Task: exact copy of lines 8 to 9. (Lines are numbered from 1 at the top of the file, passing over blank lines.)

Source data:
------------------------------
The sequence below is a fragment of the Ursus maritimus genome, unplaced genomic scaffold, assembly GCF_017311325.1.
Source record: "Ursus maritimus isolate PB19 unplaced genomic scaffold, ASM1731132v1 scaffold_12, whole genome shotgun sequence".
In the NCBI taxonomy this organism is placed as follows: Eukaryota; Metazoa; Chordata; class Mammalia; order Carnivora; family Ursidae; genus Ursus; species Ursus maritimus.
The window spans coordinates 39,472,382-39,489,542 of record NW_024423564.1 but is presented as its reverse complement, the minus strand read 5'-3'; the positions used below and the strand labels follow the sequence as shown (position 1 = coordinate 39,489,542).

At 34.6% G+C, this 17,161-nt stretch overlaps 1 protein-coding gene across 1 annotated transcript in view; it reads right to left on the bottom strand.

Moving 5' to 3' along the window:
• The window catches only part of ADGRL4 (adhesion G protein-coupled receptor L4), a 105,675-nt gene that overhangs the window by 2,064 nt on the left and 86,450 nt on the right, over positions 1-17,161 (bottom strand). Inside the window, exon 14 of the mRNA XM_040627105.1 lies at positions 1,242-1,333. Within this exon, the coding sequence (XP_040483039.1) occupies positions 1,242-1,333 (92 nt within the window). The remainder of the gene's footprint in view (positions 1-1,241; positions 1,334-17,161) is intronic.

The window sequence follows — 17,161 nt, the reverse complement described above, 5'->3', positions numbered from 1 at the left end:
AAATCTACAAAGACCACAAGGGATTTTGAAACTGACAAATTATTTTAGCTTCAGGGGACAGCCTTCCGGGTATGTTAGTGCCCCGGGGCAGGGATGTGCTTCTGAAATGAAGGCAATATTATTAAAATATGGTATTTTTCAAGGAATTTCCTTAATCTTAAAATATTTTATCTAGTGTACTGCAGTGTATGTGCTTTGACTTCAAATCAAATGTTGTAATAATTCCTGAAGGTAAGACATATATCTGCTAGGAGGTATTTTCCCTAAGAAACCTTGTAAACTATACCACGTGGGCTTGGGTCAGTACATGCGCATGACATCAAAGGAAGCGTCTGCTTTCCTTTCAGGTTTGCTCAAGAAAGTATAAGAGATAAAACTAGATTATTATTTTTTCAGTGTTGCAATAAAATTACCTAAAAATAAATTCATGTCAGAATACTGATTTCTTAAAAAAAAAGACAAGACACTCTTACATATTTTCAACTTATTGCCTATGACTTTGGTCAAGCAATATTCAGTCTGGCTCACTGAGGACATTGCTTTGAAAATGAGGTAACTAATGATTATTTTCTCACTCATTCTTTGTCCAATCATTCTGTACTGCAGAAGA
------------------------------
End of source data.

The window sequence follows — 17,161 nt, the reverse complement described above, 5'->3', positions numbered from 1 at the left end:
AAATCTACAAAGACCACAAGGGATTTTGAAACTGACAAATTATTTTAGCTTCAGGGGACAGCCTTCCGGGTATGTTAGTGCCCCGGGGCAGGGATGTGCTTCTGAAATGAAGGCAATATTATTAAAATATGGTATTTTTCAAGGAATTTCCTTAATCTTAAAATATTTTATCTAGTGTACTGCAGTGTATGTGCTTTGACTTCAAATCAAATGTTGTAATAATTCCTGAAGGTAAGACATATATCTGCTAGGAGGTATTTTCCCTAAGAAACCTTGTAAACTATACCACGTGGGCTTGGGTCAGTACATGCGCATGACATCAAAGGAAGCGTCTGCTTTCCTTTCAGGTTTGCTCAAGAAAGTATAAGAGATAAAACTAGATTATTATTTTTTCAGTGTTGCAATAAAATTACCTAAAAATAAATTCATGTCAGAATACTGATTTCTTAAAAAAAAAGACAAGACACTCTTACATATTTTCAACTTATTGCCTATGACTTTGGTCAAGCAATATTCAGTCTGGCTCACTGAGGACATTGCTTTGAAAATGAGGTAACTAATGATTATTTTCTCACTCATTCTTTGTCCAATCATTCTGTACTGCAGAAGA